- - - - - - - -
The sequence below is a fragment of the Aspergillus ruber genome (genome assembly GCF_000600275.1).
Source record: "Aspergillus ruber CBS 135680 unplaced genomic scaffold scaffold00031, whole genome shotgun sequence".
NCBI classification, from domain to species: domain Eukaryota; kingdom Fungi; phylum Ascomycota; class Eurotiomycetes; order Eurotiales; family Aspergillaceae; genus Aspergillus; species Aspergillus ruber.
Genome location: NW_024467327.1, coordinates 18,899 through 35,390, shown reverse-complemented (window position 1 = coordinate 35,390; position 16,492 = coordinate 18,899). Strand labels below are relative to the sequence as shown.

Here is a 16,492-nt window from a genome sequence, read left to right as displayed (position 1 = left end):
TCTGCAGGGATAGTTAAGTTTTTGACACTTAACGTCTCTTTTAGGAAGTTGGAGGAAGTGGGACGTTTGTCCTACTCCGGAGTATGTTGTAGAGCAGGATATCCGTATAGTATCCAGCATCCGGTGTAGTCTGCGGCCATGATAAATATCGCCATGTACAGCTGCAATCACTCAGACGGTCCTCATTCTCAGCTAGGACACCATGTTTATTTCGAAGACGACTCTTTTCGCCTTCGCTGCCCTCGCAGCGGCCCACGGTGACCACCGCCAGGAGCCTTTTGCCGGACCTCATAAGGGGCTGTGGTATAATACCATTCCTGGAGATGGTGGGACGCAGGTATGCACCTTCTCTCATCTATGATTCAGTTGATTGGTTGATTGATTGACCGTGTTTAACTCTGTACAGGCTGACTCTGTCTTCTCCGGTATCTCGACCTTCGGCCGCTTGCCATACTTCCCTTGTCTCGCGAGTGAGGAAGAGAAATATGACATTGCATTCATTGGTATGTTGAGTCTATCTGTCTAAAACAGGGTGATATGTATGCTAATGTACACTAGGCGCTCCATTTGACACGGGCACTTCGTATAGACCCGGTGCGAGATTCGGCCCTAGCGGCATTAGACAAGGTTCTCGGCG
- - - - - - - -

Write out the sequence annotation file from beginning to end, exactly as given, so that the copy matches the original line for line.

The sequence below is a fragment of the Aspergillus ruber genome (genome assembly GCF_000600275.1).
Source record: "Aspergillus ruber CBS 135680 unplaced genomic scaffold scaffold00031, whole genome shotgun sequence".
NCBI classification, from domain to species: domain Eukaryota; kingdom Fungi; phylum Ascomycota; class Eurotiomycetes; order Eurotiales; family Aspergillaceae; genus Aspergillus; species Aspergillus ruber.
Genome location: NW_024467327.1, coordinates 18,899 through 35,390, shown reverse-complemented (window position 1 = coordinate 35,390; position 16,492 = coordinate 18,899). Strand labels below are relative to the sequence as shown.

Here is a 16,492-nt window from a genome sequence, read left to right as displayed (position 1 = left end):
TCTGCAGGGATAGTTAAGTTTTTGACACTTAACGTCTCTTTTAGGAAGTTGGAGGAAGTGGGACGTTTGTCCTACTCCGGAGTATGTTGTAGAGCAGGATATCCGTATAGTATCCAGCATCCGGTGTAGTCTGCGGCCATGATAAATATCGCCATGTACAGCTGCAATCACTCAGACGGTCCTCATTCTCAGCTAGGACACCATGTTTATTTCGAAGACGACTCTTTTCGCCTTCGCTGCCCTCGCAGCGGCCCACGGTGACCACCGCCAGGAGCCTTTTGCCGGACCTCATAAGGGGCTGTGGTATAATACCATTCCTGGAGATGGTGGGACGCAGGTATGCACCTTCTCTCATCTATGATTCAGTTGATTGGTTGATTGATTGACCGTGTTTAACTCTGTACAGGCTGACTCTGTCTTCTCCGGTATCTCGACCTTCGGCCGCTTGCCATACTTCCCTTGTCTCGCGAGTGAGGAAGAGAAATATGACATTGCATTCATTGGTATGTTGAGTCTATCTGTCTAAAACAGGGTGATATGTATGCTAATGTACACTAGGCGCTCCATTTGACACGGGCACTTCGTATAGACCCGGTGCGAGATTCGGCCCTAGCGGCATTAGACAAGGTTCTCGGCG